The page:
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Speak Shop offers new concept in Spanish lessons

The Beaverton start-up is making strides in social entrepreneurship

By Christina Lent

The Beaverton Valley Times, Nov 29, 2007, Updated Oct 30, 2009

Clay and Cindy Cooper are pioneers in creating a new online language teaching industry.

It’s been two years since the Beaverton couple launched Speak Shop, a unique online company that offers fair trade Spanish lessons via Web camera with professional tutors in Latin America.

Their mission is two-fold: provide language teachers in developing countries with a way to launch their own mini tutoring businesses while offering people of all ages around the world with convenient, affordable access to personalized language lessons by videoconferencing with native speakers in another country.

Jaime Valdez / The Times Speak Shop co-founders Clay and Cindy Cooper videoconference with Aracely Rogel, one of the Beaverton company’s professional Spanish tutors in Guatemala.

“A big part of our mission is connecting people,” said Cindy Cooper, a 1991 Beaverton High School graduate. “Speak Shop offers a wonderful cross-cultural opportunity for both our tutors and students.

“We give people a meaningful way to learn a language while also learning about another country, its culture, social systems, its people and way of life. That’s really significant.”

Shared vision

Clay and Cindy met while attending Thunderbird Graduate School of International Management in Glendale, Ariz.

“That was also the place where Clay got the idea for Speak Shop,” Cindy said.

As a requirement for graduation, Clay had to learn to speak a foreign language.

“I had struggled to learn Spanish in high school,” he recalled. “I was timid about speaking in class.”

Knowing a traditional classroom setting would not work for him, Clay traveled to Guatemala for the summer in 1998 to work with a tutor.

“My tutor Pablo invited me to his home, and it was then that I realized he was living in impoverished conditions,” Clay said. “Here was a man who went to university, was very bright, worked hard and was doing all the right things, yet he was struggling day in and out.

“When I realized he was getting paid the equivalent of $1 to $2 an hour, it just didn’t seem fair.”

Like other educated people struggling in perpetual poverty due to barriers beyond their control, no matter how hard Pablo worked, circumstances made it impossible to rise above poverty, Cindy added.

“It’s a pervasive problem – people who are working hard and are good at their jobs do not have the opportunity to get ahead,” she said.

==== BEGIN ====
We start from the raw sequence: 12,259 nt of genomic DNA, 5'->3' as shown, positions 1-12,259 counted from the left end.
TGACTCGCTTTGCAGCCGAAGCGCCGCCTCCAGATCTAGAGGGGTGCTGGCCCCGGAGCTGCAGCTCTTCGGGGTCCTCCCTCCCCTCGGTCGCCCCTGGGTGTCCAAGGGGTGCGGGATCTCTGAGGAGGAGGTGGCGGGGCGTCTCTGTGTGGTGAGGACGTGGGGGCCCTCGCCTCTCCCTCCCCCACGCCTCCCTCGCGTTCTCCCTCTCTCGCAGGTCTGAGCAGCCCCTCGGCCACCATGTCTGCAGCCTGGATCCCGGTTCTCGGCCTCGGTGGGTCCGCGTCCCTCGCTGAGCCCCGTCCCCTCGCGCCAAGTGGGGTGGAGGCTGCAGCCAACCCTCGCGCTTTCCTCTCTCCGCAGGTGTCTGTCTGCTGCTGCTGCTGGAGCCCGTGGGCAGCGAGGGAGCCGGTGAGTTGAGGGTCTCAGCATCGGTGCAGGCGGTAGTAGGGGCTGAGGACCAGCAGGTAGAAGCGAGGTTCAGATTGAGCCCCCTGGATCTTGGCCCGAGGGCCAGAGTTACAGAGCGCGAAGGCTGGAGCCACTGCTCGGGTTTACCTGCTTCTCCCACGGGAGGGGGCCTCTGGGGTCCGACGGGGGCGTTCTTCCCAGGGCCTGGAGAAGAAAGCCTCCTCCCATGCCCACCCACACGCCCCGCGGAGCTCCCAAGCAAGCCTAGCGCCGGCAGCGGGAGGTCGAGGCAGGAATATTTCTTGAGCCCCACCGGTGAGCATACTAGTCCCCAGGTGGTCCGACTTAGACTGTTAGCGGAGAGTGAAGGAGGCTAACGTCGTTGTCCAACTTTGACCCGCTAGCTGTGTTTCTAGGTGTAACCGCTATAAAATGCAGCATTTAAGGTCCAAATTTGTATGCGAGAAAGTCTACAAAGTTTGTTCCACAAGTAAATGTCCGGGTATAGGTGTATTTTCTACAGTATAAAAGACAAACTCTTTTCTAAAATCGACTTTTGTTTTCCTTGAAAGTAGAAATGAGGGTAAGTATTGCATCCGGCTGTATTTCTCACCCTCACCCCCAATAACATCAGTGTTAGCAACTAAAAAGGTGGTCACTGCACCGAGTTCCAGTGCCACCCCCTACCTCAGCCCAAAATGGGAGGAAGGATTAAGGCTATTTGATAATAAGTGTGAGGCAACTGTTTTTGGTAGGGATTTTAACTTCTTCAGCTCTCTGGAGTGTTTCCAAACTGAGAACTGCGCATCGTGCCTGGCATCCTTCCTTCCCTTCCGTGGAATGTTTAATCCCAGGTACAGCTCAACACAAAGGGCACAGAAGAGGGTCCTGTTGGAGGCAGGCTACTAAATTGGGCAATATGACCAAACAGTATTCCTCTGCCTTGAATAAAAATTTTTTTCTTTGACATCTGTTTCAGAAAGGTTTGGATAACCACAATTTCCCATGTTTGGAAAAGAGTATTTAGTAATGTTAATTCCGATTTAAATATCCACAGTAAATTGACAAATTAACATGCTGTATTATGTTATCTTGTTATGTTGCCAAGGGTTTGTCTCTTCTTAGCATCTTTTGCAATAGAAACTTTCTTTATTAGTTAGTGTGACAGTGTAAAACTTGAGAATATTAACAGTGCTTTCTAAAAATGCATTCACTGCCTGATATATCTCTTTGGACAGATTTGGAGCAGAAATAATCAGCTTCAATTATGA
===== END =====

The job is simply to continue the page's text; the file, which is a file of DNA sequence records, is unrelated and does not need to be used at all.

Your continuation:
Knowing that there was a demand in the United States for qualified Spanish instructors willing to offer private lessons, Clay decided to use his Web site development background to create an online channel for tutors in one country to videoconference with a student in another country.

Although Cindy initially wondered if the market would support the videoconferencing instruction model, she embraced the idea of starting a business that would help empower others.

“With Speak Shop, the teachers can run their own mini tutoring business, and we help them by offering business training and marketing support,” Cindy said.

“By working with us, tutors are making three to four times more per hour than they usually get, plus they are able to teach year round,” Clay added.

Meanwhile, Speak Shop offers students an avenue to gain access to professional, private tutors, who can tailor their instruction.

All it takes is a computer, high-speed Internet access, a headset with microphone and an optional Web cam.

Creating a bond

With a click of the mouse, Cindy easily connected with one of Speak Shop’s seven Spanish teachers in Antigua, Guatemala.

Arecely Rogel’s smile lit up the computer screen as she began talking about her two years with the company.

“I love being able to share my language with my students,” Rogel said. “I do it with a lot of love and attention.”

This month she is working with 15 students. They live in Norway, England, Germany and the United States.

“Working with Speak Shop has changed me intellectually and economically,” Rogel said. “I’ve learned a lot about different cultures and languages.

“I was afraid to touch computers before, now I have confidence. Economically, I can help supplement my husband’s income and contribute to our family and to my children.”

Her lessons depend on the level of her students, she said. They can range from mini dialogues and easy phrases to grammar and more complex phrases to working on Spanish fluency.

With her advanced students, she holds discussions on an array of topics including politics, medicine and religion.

“It depends on the level and the desire of the student,” Rogel said. “The class is very fun, but also highly professional.”

Realizing a dream

Speak Shop tutors log about 100 hours of online instruction a month.

“When the tutors went to 60 hours a month, at that point, I realized the business was sustainable,” Clay said. “I realized people would pay for our service, stick with it and provide the tutors with a sustainable income.”

Knowing they are making a difference in other’s lives is very rewarding to the Coopers.

“Speak Shop has been like our child,” Cindy said. “We’ve come a long way from the dreams we wrote on paper.

“They are actually a reality, and now we are at the point where we can expand to other countries and teach additional languages.”

For more information about Speak Shop, visit